By 1914, when the drama here played out for real, Harvey Cushing had already done a great deal of work on the pituitary gland and its functions. He was the first to discover it’s capacity as the ‘master gland of the body.’ Also, the fact that it controls growth. One of the more common types of pituitary tumors produces excess growth hormone. This is the cause of illness in our patient.
Imagine how Hank must have suffered. Agonizing headaches and the only pain killers of the period were aspirin and morphine, an opiate derivative of the poppy seed roughly a hundred times less potent than today’s synthetic opioids, such as fentanyl and oxycontin. Indeed, one of the chief drivers of surgery was not to save his life, but to reduce his suffering from headache. In this, his second operation was apparently at least transiently successful.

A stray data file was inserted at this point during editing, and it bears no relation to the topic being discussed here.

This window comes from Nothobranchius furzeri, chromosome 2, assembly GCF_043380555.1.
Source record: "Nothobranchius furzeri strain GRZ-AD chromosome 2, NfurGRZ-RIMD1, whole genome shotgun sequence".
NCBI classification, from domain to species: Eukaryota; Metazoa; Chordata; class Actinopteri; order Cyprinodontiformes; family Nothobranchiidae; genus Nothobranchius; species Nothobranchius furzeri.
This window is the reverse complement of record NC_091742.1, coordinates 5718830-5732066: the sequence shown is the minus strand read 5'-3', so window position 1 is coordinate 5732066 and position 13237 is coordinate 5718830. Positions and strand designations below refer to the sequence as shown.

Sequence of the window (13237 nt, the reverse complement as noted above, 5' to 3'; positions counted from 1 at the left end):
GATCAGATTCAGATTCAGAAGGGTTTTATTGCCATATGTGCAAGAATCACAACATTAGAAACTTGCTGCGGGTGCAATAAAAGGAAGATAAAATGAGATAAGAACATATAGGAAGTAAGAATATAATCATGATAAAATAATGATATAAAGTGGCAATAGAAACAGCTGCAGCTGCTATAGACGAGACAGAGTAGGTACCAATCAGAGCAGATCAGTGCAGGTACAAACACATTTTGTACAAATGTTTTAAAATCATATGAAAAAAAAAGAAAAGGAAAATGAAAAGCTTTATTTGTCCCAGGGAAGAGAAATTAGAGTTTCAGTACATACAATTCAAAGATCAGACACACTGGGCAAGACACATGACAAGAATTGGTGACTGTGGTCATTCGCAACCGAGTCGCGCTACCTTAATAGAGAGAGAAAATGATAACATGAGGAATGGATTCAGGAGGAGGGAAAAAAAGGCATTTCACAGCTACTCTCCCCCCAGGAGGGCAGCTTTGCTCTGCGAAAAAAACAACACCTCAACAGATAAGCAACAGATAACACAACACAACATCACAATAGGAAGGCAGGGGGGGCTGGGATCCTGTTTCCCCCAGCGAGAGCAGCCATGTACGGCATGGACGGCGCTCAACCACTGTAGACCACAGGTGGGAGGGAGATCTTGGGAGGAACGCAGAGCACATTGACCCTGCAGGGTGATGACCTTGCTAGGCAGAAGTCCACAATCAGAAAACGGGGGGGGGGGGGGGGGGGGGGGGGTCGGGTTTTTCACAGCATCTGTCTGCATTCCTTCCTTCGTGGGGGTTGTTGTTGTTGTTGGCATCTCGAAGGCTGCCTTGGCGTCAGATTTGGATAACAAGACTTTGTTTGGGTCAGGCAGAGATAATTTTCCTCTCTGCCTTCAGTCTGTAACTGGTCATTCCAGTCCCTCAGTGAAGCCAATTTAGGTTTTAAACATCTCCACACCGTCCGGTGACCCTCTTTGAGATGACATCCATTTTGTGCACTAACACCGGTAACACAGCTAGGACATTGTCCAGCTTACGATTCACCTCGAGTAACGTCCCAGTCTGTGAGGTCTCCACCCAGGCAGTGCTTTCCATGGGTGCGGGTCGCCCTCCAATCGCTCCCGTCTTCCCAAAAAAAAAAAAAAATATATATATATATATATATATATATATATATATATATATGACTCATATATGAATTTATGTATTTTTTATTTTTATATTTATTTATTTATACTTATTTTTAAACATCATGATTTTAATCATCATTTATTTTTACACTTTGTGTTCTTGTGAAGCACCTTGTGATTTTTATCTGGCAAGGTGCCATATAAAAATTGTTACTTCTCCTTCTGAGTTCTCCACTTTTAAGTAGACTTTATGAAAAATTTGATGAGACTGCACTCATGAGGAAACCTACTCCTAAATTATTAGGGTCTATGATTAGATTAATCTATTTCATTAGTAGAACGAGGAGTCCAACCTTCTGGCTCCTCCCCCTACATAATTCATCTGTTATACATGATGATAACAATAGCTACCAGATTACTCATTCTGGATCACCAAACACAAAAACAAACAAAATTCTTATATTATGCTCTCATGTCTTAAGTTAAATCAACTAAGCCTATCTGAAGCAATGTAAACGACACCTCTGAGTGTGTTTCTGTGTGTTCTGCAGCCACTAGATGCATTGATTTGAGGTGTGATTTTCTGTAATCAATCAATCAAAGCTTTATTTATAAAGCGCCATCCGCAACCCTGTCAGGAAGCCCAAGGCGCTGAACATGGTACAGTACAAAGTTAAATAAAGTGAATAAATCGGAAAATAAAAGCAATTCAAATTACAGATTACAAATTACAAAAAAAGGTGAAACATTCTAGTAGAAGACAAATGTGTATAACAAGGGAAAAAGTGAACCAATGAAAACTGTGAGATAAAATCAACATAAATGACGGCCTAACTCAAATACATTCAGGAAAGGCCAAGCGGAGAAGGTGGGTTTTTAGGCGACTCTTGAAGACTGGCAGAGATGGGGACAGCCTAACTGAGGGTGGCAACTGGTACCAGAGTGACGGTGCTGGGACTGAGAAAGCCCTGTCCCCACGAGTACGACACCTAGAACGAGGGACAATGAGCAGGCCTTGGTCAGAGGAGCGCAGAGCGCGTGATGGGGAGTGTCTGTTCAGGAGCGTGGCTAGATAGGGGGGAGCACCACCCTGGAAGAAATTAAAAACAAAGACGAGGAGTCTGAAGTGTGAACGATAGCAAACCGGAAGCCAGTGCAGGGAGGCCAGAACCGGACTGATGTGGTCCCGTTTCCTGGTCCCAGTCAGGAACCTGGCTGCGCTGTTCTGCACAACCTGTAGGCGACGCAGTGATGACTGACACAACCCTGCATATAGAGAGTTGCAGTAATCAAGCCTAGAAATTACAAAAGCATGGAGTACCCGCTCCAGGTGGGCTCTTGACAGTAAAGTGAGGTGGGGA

Progressive blindness is not a part of pituitary tumors today, because they never get big enough to compress the optic nerves, as in Hank’s case. The tumor sits beneath the optic chiasm, the point at which the right and left optic nerves come together at what is very nearly the geographic center of the head. The tumors Harvey Cushing encountered in his patients were huge, and the optic nerves and chiasm were often splayed like tissue paper across the top of them. This is anticipated here by Hank’s blindness, as well as by the pallor of the “optic disc.” The optic disc is what your doctor looks at when they shine that bright and irritating light in your eyes. It is the visible head of the optic nerve and should be robust in appearance. Fun fact: the optic nerve is actually an extension of the brain—the only part of the brain actually visible to the physician on exam.